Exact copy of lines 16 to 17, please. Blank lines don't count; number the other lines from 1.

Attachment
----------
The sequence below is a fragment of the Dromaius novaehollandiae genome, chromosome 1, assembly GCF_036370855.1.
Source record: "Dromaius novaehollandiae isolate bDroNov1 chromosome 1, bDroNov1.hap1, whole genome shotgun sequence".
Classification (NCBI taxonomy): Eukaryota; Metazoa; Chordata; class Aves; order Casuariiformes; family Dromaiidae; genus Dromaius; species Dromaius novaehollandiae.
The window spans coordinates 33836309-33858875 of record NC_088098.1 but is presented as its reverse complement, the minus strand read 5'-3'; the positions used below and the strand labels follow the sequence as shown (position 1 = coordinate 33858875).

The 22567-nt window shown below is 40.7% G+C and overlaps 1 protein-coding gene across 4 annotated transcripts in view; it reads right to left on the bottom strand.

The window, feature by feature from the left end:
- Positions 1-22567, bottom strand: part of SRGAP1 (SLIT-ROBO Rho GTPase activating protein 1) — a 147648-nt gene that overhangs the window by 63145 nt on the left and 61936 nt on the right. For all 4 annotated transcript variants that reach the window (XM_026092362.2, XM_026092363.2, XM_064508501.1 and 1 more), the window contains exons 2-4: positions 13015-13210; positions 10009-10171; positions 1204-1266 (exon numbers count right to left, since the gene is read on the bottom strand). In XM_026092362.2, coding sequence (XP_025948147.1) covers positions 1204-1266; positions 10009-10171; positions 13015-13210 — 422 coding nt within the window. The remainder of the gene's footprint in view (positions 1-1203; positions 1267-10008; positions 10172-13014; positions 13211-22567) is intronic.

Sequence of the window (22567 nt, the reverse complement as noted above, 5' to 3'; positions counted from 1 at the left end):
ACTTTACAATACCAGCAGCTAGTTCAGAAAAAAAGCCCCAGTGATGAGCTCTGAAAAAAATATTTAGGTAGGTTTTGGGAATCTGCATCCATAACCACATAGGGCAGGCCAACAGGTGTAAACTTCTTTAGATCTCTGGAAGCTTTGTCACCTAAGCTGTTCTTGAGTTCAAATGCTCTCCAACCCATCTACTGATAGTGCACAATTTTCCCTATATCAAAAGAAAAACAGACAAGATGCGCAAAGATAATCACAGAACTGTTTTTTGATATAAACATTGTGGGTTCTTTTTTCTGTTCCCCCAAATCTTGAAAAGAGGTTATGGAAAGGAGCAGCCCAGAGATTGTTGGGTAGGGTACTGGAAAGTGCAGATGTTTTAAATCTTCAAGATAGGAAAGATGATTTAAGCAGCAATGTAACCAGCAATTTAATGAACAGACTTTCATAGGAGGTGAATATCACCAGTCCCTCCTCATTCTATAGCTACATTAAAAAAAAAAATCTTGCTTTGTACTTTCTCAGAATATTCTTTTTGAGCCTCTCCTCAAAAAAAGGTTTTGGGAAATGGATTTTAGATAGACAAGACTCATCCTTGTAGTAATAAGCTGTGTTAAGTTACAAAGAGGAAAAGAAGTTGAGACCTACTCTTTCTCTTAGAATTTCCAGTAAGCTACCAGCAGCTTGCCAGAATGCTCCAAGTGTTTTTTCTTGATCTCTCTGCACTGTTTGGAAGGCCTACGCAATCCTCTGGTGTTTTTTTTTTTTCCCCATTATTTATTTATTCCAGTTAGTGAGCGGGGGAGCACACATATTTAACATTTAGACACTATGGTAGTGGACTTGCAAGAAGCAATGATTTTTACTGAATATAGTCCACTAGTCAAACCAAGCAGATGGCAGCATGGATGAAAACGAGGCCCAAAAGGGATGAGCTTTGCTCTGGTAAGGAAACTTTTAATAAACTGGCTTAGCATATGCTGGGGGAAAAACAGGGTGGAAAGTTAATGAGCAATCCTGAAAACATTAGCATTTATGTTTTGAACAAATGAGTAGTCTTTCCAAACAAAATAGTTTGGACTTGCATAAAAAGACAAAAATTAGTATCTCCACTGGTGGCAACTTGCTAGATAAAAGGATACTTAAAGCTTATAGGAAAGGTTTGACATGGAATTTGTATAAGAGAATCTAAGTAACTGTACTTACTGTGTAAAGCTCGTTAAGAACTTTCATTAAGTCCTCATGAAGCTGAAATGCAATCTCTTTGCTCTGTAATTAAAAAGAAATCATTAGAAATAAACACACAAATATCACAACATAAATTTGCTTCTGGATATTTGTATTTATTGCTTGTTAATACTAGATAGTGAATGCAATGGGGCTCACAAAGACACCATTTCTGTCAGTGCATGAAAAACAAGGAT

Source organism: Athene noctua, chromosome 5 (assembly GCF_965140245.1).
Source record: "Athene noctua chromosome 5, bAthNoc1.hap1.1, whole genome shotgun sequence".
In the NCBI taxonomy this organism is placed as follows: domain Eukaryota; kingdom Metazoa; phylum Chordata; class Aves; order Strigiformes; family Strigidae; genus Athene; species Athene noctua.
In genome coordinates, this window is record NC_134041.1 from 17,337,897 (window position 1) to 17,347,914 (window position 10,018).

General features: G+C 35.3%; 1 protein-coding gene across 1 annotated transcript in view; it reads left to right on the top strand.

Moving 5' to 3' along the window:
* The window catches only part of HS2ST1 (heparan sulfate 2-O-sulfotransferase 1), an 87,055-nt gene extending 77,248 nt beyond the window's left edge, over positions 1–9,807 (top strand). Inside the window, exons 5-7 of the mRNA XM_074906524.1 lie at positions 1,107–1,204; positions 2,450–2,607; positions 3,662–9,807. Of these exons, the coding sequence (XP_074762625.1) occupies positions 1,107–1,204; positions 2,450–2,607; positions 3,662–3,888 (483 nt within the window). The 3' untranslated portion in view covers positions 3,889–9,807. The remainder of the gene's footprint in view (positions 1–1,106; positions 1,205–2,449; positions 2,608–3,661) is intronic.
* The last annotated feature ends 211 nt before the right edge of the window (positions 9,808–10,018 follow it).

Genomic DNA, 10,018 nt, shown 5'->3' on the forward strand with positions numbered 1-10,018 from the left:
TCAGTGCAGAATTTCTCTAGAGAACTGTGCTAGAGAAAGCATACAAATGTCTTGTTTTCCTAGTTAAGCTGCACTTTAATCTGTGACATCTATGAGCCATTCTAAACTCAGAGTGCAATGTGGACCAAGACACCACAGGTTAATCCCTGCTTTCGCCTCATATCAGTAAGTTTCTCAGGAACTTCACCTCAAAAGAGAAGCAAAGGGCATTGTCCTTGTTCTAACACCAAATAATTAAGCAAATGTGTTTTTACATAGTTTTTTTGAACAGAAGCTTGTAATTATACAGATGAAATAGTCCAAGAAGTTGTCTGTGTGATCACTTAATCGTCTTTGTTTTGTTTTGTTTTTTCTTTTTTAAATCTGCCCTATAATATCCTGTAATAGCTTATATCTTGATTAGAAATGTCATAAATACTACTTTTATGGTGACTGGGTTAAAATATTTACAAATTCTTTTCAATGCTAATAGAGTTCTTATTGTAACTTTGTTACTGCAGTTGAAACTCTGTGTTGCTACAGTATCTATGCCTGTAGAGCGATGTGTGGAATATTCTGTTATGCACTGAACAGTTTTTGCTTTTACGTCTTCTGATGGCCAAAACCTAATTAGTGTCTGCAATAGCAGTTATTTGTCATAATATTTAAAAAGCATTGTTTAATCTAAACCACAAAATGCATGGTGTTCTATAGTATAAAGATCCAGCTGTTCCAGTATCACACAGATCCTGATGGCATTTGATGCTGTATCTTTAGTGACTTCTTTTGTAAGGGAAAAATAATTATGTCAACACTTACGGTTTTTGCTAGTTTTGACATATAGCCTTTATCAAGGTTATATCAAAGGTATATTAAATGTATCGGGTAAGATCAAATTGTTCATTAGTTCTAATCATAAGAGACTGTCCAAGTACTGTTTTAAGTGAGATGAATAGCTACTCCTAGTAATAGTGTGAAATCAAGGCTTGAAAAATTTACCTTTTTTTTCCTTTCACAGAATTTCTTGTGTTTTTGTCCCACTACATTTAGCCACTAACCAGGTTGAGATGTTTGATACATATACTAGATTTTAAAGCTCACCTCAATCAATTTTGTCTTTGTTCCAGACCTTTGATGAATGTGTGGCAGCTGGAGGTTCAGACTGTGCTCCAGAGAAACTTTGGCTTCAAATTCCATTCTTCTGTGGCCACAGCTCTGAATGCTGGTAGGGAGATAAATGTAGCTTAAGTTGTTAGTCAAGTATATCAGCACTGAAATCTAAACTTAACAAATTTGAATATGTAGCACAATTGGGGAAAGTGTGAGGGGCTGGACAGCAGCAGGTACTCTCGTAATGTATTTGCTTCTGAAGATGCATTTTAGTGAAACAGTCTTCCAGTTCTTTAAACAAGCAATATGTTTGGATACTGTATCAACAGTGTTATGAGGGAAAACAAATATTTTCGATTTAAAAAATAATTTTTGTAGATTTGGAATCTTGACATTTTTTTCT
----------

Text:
* The window catches only part of HS2ST1 (heparan sulfate 2-O-sulfotransferase 1), an 87,055-nt gene extending 77,248 nt beyond the window's left edge, over positions 1–9,807 (top strand). Inside the window, exons 5-7 of the mRNA XM_074906524.1 lie at positions 1,107–1,204; positions 2,450–2,607; positions 3,662–9,807. Of these exons, the coding sequence (XP_074762625.1) occupies positions 1,107–1,204; positions 2,450–2,607; positions 3,662–3,888 (483 nt within the window). The 3' untranslated portion in view covers positions 3,889–9,807. The remainder of the gene's footprint in view (positions 1–1,106; positions 1,205–2,449; positions 2,608–3,661) is intronic.
* The last annotated feature ends 211 nt before the right edge of the window (positions 9,808–10,018 follow it).